Sasano, Y., , Hirohara H. , , Yamasaki T. , , Shimizu H. , , Takeuchi N. , , and Kawamura T. , 1982: Horizontal wind vector determination from the displacement of aerosol distribution patterns observed by a scanning lidar. J. Appl. Meteor., 21, 1516–1523.
Schols, J. L., , and Eloranta E. W. , 1992: The calculation of area-averaged vertical profiles of the horizontal wind velocity from volume imaging lidar data. J. Geophys. Res., 97 (D17), 18 395–18 407.
Shaw, R. H., , Brunet Y. , , Finnigan J. J. , , and Raupach M. R. , 1995: A wind tunnel study of air flow in waving wheat: two-point velocity statistics. Bound.-Layer Meteor., 76, 349–376.
Spuler, S. M., , and Mayor S. D. , 2005: Scanning eye-safe elastic backscatter lidar at 1.54 μm. J. Atmos. Oceanic Technol., 22, 696–703.
Spuler, S. M., , and Mayor S. D. , 2007: Eye-safe aerosol lidar at 1.5 microns: Progress towards a scanning lidar network. Lidar Remote Sensing for Environmental Monitoring VIII, U. N. Singh, Ed., International Society for Optical Engineering (SPIE Proceedings, Vol. 6681), 668102, doi:10.1117/12.739519.
Sroga, J. T., , Eloranta E. W. , , and Barber T. , 1980: Lidar measurements of wind velocity profiles in the boundary layer. J. Appl. Meteor., 19, 598–605.
Su, H.-B., , Shaw R. H. , , and Paw U K. T. , 2000: Two-point correlation analysis of neutrally stratified flow within and above a forest from large-eddy simulation. Bound.-Layer Meteor., 94, 423–460.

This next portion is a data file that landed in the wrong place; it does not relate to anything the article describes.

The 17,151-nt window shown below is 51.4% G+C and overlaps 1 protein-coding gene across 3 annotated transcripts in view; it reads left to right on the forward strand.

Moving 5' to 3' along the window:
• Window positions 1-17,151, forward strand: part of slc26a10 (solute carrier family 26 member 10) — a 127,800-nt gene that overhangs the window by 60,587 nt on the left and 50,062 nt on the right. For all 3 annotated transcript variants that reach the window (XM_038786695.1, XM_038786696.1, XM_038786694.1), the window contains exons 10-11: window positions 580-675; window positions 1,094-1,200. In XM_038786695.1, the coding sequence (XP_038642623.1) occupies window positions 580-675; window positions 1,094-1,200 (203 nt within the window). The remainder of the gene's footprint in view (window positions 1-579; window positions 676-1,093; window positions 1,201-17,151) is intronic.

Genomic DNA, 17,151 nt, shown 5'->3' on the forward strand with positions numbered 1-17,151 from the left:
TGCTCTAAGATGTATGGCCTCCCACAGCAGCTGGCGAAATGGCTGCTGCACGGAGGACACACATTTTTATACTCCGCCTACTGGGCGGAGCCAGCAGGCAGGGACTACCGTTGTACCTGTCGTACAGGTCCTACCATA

Sullivan, P. P., , and Patton E. G. , 2011: The effect of mesh resolution on convective boundary layer statistics and structures generated by large-eddy simulation. J. Atmos. Sci., 68, 2395–2415.
Because of the trenching and flooding of a nearby irrigation ditch after the installation of the lidar, one side of the lidar trailer occasionally stood in mud while the other side was on dry soil. Staff attempted to compensate for the sinking of the one side by periodically adjusting the leveling system. However, measurements and records were not kept. Note: a 1-mm change in the height of one side of the trailer may have resulted in a 0.5-m change in the height of the beam at the tower.
The central column of the tower was 32 cm wide. Guy wires 0.47 cm in diameter were attached to the tower at four heights on the tower. Guy wires from 7.9 and 18.8 m AGL were anchored into the ground 13.4 m from the tower base. Guy wires 23.8 and 32.0 m AGL were anchored into the ground 26.8 m from the base.
The transmitted beam falls entirely within the receiver’s field of view by approximately 500-m range.
The associated hard-target returns from these trees were located in a region near 1.50–1.65 km south and 0.35 km west of the lidar.
Given a pulse rate of 10 Hz, an angular scan rate of 4° s−1, and a digitizer speed of 100 megasamples per second, the number of data points in the native spherical coordinate system of the lidar fall into blocks that are 250 m × 250 m, 500 m × 500 m, 750 m × 750 m, and 1 km × 1 km, and centered on the VT are 3692, 14 885, 33 650, and 60 222, respectively. After interpolation to a Cartesian grid with spacing of 10 m in both east–west and north–south dimensions, the number of points (or pixels) in the blocks are 625, 2500, 5625, and 10 000, respectively.
Of the 500 m × 500 m block 78% was over orchard while the remaining northern 22% was over bare fields or relatively short crops, such as tomato plants. Of the 750 m × 750 m block 68% was over orchard and 32% was over nonorchard. The 1 km × 1 km block was 63% over orchard and 37% over nonorchard.